Étienne de La Boétie

Étienne or Estienne de La Boétie (French: [etjɛn la bɔesi] , also [bwati] or [bɔeti];[1] Occitan: Esteve de La Boetiá; 1 November 1530 – 18 August 1563) was a French magistrate, classicist, writer, poet and political theorist, best remembered for his intense and intimate friendship with essayist Michel de Montaigne.[2][3] His early political treatise Discourse on Voluntary Servitude was posthumously adopted by the Huguenot movement and is sometimes seen as an early influence on modern anti-statist, utopian and civil disobedience thought.[2][4]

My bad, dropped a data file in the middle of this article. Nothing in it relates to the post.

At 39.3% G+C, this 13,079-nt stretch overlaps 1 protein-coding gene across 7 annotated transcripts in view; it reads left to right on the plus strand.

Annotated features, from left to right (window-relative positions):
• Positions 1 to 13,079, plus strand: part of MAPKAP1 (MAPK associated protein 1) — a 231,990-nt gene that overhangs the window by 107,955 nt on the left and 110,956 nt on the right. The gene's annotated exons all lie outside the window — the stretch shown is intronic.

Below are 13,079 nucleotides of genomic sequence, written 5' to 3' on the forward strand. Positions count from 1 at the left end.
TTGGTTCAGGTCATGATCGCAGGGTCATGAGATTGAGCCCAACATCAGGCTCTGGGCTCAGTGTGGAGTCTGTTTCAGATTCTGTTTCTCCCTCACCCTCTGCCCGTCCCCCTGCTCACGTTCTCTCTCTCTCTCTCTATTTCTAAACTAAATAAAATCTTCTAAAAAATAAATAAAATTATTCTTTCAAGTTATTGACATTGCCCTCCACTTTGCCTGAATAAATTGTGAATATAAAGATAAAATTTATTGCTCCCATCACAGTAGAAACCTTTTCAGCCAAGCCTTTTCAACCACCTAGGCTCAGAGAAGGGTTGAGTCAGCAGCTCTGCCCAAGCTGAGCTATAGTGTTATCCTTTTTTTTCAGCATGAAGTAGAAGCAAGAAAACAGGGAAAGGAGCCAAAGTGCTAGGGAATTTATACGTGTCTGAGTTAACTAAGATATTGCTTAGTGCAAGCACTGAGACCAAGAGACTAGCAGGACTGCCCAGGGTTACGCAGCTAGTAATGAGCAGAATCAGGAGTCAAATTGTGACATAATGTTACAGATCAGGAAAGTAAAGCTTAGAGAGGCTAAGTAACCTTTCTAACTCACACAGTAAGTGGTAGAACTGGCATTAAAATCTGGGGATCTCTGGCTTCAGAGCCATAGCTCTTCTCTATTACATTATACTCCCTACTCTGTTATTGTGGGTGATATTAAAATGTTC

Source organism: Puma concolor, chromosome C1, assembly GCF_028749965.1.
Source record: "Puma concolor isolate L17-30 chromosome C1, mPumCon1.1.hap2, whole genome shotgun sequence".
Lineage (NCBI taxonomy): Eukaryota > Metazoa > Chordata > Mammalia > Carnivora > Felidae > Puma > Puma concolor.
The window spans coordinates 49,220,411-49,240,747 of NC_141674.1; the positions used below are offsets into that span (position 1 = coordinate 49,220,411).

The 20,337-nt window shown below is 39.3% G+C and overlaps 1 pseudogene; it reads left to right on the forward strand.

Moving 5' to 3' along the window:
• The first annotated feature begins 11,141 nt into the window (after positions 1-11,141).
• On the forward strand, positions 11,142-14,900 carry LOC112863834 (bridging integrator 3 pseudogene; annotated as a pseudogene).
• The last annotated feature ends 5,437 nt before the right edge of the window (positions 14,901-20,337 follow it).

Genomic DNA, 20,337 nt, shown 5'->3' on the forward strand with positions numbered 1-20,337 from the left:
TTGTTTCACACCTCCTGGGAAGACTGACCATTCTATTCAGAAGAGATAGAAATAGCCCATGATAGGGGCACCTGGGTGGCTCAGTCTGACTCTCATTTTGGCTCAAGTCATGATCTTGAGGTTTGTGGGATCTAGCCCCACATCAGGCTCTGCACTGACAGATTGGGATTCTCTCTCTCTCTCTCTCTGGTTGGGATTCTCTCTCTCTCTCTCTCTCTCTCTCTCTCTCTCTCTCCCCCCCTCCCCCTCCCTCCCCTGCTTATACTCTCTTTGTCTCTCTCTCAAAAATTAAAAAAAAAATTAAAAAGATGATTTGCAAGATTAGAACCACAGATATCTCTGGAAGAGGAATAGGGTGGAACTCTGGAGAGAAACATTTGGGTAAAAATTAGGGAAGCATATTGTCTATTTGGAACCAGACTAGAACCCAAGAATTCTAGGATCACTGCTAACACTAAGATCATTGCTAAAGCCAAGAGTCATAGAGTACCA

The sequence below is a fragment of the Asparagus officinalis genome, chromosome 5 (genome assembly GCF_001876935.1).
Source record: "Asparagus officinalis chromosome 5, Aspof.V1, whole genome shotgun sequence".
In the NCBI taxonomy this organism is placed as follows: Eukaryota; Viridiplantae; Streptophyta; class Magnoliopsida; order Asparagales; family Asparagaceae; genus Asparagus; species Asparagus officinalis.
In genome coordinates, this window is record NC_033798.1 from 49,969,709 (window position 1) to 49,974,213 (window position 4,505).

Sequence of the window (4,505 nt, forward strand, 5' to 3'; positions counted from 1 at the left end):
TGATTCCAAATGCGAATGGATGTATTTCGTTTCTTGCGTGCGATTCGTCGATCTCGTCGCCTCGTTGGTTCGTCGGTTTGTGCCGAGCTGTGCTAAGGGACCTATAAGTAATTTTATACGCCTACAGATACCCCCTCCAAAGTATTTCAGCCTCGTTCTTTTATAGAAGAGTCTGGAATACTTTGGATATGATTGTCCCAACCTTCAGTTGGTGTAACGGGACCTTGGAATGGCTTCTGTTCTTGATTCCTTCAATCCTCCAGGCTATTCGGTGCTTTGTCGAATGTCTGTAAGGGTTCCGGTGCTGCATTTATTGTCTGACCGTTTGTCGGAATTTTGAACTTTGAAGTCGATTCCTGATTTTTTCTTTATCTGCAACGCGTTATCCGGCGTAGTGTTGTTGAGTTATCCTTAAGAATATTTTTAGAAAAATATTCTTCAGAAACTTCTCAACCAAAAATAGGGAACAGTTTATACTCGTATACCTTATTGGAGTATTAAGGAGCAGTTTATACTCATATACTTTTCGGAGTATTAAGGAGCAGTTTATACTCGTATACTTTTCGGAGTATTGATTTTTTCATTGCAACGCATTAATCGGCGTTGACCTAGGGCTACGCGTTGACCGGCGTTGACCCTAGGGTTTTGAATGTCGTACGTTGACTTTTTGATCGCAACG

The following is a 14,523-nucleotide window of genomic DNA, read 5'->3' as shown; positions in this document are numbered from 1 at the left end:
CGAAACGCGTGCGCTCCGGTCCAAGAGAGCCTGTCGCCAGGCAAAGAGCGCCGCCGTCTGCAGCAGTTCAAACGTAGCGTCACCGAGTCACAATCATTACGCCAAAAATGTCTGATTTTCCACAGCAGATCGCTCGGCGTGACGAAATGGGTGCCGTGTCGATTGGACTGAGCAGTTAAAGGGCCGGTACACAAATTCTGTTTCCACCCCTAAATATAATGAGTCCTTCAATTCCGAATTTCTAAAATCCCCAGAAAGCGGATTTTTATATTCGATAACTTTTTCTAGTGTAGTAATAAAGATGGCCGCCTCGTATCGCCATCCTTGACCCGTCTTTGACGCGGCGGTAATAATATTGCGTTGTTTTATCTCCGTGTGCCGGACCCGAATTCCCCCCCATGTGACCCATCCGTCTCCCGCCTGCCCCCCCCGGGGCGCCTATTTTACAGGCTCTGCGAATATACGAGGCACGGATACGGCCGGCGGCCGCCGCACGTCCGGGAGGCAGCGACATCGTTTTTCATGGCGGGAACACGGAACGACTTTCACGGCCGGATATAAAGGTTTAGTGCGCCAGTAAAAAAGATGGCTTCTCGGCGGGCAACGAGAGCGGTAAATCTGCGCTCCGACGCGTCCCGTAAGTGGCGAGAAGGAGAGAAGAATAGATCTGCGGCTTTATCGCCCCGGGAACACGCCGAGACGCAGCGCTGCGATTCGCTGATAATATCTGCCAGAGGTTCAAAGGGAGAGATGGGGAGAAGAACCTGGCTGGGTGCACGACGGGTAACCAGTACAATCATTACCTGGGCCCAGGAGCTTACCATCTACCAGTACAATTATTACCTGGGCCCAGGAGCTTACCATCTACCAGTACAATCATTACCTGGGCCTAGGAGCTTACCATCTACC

Étienne de La Boétie
Born(1530-11-01)1 November 1530
Died18 August 1563(1563-08-18) (aged 32)
EraRenaissance philosophy
RegionWestern philosophy
Main interests
Classical studies, legal philosophy, poetry, political philosophy
Notable ideas
Voluntary servitude

Life edit